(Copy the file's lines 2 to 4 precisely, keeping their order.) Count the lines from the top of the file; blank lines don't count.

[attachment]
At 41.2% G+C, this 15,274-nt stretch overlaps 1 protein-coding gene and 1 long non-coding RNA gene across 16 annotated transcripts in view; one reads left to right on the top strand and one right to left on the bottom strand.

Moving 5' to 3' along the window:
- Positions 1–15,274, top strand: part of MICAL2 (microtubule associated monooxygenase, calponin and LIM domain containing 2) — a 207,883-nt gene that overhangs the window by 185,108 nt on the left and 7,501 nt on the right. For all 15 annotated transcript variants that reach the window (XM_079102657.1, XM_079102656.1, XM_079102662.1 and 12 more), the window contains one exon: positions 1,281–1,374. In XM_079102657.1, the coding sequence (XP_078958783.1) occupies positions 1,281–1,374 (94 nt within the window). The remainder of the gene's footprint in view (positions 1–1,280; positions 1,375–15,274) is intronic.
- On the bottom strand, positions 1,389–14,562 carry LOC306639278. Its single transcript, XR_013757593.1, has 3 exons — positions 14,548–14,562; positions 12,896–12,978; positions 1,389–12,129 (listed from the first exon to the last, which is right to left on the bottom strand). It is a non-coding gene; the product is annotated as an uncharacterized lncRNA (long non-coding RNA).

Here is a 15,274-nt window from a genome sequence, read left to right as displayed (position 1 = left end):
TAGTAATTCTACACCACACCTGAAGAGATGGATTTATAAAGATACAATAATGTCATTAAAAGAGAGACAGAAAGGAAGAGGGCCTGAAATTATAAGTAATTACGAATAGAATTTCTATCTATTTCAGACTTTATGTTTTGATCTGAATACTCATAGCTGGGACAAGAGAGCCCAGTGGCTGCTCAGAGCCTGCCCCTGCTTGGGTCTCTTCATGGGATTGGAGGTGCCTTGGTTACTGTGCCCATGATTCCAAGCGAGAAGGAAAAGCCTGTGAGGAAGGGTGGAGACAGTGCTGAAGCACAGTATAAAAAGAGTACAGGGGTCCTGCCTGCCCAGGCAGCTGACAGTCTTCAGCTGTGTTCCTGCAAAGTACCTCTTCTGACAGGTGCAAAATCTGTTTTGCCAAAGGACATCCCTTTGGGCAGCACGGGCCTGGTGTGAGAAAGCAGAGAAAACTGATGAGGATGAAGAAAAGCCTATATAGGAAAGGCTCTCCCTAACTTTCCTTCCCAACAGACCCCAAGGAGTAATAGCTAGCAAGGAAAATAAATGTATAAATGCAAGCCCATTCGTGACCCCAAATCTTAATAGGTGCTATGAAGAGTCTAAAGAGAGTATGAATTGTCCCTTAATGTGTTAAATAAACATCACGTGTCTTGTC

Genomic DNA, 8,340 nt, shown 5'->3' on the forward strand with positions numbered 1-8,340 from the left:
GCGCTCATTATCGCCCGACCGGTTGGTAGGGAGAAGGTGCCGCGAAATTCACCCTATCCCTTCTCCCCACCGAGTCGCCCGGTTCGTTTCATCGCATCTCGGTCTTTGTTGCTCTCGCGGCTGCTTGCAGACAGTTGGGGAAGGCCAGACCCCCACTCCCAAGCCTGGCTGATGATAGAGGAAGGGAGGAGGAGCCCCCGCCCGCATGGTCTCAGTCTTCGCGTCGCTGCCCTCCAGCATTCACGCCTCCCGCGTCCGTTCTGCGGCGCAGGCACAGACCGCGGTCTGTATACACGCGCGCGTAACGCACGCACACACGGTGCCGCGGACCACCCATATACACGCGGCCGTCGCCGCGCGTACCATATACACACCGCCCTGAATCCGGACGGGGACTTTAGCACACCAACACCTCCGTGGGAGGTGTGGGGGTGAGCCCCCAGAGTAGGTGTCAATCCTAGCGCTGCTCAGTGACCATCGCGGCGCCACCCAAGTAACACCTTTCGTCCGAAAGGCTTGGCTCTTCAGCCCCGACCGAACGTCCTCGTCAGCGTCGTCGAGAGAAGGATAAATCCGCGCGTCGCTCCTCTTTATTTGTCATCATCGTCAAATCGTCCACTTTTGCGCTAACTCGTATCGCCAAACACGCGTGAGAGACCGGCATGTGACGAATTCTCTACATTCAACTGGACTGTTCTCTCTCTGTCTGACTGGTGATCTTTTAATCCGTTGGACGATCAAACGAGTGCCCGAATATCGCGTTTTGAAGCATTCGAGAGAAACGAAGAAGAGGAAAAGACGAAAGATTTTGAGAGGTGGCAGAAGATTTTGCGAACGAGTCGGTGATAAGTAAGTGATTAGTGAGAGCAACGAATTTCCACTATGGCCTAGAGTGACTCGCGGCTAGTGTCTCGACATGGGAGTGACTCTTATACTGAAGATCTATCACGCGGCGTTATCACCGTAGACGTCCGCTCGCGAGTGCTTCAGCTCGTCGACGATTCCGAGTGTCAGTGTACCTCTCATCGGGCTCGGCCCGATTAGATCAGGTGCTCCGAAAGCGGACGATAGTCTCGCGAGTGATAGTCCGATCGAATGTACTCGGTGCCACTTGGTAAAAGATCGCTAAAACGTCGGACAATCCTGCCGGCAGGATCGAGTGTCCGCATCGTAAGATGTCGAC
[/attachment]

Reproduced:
Moving 5' to 3' along the window:
- Positions 1–15,274, top strand: part of MICAL2 (microtubule associated monooxygenase, calponin and LIM domain containing 2) — a 207,883-nt gene that overhangs the window by 185,108 nt on the left and 7,501 nt on the right. For all 15 annotated transcript variants that reach the window (XM_079102657.1, XM_079102656.1, XM_079102662.1 and 12 more), the window contains one exon: positions 1,281–1,374. In XM_079102657.1, the coding sequence (XP_078958783.1) occupies positions 1,281–1,374 (94 nt within the window). The remainder of the gene's footprint in view (positions 1–1,280; positions 1,375–15,274) is intronic.
- On the bottom strand, positions 1,389–14,562 carry LOC306639278. Its single transcript, XR_013757593.1, has 3 exons — positions 14,548–14,562; positions 12,896–12,978; positions 1,389–12,129 (listed from the first exon to the last, which is right to left on the bottom strand). It is a non-coding gene; the product is annotated as an uncharacterized lncRNA (long non-coding RNA).